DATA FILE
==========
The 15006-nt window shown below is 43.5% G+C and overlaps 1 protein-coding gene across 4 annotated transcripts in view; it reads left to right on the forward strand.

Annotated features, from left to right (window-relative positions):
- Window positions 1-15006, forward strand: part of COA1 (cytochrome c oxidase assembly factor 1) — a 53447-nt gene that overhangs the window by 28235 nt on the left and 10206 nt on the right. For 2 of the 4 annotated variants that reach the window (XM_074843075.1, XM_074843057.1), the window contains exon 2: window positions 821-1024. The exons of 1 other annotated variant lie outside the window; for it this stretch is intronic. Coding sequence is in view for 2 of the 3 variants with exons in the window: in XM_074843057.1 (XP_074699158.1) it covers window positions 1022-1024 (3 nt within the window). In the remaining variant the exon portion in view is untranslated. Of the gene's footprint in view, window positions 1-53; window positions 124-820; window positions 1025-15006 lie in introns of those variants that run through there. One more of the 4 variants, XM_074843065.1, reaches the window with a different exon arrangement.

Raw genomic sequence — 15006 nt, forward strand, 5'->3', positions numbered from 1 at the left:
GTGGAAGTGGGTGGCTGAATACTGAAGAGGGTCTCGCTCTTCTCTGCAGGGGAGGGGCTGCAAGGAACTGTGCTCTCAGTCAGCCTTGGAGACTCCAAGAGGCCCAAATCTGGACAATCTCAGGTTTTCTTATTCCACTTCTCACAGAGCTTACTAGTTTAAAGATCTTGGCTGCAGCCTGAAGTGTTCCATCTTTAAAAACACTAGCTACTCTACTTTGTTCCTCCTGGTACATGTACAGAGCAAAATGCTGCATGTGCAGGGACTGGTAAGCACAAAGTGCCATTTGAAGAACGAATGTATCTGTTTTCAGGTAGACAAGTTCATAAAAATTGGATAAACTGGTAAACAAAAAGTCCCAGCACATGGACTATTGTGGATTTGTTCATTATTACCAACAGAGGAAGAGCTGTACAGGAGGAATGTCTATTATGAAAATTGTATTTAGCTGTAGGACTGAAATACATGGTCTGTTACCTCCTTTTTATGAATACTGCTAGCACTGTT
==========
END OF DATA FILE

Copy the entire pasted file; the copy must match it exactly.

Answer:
The 15006-nt window shown below is 43.5% G+C and overlaps 1 protein-coding gene across 4 annotated transcripts in view; it reads left to right on the forward strand.

Annotated features, from left to right (window-relative positions):
- Window positions 1-15006, forward strand: part of COA1 (cytochrome c oxidase assembly factor 1) — a 53447-nt gene that overhangs the window by 28235 nt on the left and 10206 nt on the right. For 2 of the 4 annotated variants that reach the window (XM_074843075.1, XM_074843057.1), the window contains exon 2: window positions 821-1024. The exons of 1 other annotated variant lie outside the window; for it this stretch is intronic. Coding sequence is in view for 2 of the 3 variants with exons in the window: in XM_074843057.1 (XP_074699158.1) it covers window positions 1022-1024 (3 nt within the window). In the remaining variant the exon portion in view is untranslated. Of the gene's footprint in view, window positions 1-53; window positions 124-820; window positions 1025-15006 lie in introns of those variants that run through there. One more of the 4 variants, XM_074843065.1, reaches the window with a different exon arrangement.

Raw genomic sequence — 15006 nt, forward strand, 5'->3', positions numbered from 1 at the left:
GTGGAAGTGGGTGGCTGAATACTGAAGAGGGTCTCGCTCTTCTCTGCAGGGGAGGGGCTGCAAGGAACTGTGCTCTCAGTCAGCCTTGGAGACTCCAAGAGGCCCAAATCTGGACAATCTCAGGTTTTCTTATTCCACTTCTCACAGAGCTTACTAGTTTAAAGATCTTGGCTGCAGCCTGAAGTGTTCCATCTTTAAAAACACTAGCTACTCTACTTTGTTCCTCCTGGTACATGTACAGAGCAAAATGCTGCATGTGCAGGGACTGGTAAGCACAAAGTGCCATTTGAAGAACGAATGTATCTGTTTTCAGGTAGACAAGTTCATAAAAATTGGATAAACTGGTAAACAAAAAGTCCCAGCACATGGACTATTGTGGATTTGTTCATTATTACCAACAGAGGAAGAGCTGTACAGGAGGAATGTCTATTATGAAAATTGTATTTAGCTGTAGGACTGAAATACATGGTCTGTTACCTCCTTTTTATGAATACTGCTAGCACTGTT